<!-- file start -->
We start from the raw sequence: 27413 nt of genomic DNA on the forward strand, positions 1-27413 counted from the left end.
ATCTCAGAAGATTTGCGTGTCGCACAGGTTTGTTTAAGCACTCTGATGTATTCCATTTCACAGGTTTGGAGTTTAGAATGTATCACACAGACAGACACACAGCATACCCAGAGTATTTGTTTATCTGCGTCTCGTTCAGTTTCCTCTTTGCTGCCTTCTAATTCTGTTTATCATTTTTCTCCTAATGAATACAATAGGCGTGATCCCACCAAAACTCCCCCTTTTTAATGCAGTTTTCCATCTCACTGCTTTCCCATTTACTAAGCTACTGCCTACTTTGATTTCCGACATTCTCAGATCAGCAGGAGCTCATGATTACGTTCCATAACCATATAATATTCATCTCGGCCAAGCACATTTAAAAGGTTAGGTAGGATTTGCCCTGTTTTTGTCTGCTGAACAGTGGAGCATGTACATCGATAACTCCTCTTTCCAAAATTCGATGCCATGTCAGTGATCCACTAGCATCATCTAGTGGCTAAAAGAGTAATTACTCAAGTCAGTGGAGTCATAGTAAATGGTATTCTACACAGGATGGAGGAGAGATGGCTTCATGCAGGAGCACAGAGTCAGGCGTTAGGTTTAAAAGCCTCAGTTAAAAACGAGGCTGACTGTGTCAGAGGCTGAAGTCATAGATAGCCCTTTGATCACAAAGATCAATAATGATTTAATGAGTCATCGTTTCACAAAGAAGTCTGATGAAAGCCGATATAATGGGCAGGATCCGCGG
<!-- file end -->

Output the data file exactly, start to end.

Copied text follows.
We start from the raw sequence: 27413 nt of genomic DNA on the forward strand, positions 1-27413 counted from the left end.
ATCTCAGAAGATTTGCGTGTCGCACAGGTTTGTTTAAGCACTCTGATGTATTCCATTTCACAGGTTTGGAGTTTAGAATGTATCACACAGACAGACACACAGCATACCCAGAGTATTTGTTTATCTGCGTCTCGTTCAGTTTCCTCTTTGCTGCCTTCTAATTCTGTTTATCATTTTTCTCCTAATGAATACAATAGGCGTGATCCCACCAAAACTCCCCCTTTTTAATGCAGTTTTCCATCTCACTGCTTTCCCATTTACTAAGCTACTGCCTACTTTGATTTCCGACATTCTCAGATCAGCAGGAGCTCATGATTACGTTCCATAACCATATAATATTCATCTCGGCCAAGCACATTTAAAAGGTTAGGTAGGATTTGCCCTGTTTTTGTCTGCTGAACAGTGGAGCATGTACATCGATAACTCCTCTTTCCAAAATTCGATGCCATGTCAGTGATCCACTAGCATCATCTAGTGGCTAAAAGAGTAATTACTCAAGTCAGTGGAGTCATAGTAAATGGTATTCTACACAGGATGGAGGAGAGATGGCTTCATGCAGGAGCACAGAGTCAGGCGTTAGGTTTAAAAGCCTCAGTTAAAAACGAGGCTGACTGTGTCAGAGGCTGAAGTCATAGATAGCCCTTTGATCACAAAGATCAATAATGATTTAATGAGTCATCGTTTCACAAAGAAGTCTGATGAAAGCCGATATAATGGGCAGGATCCGCGG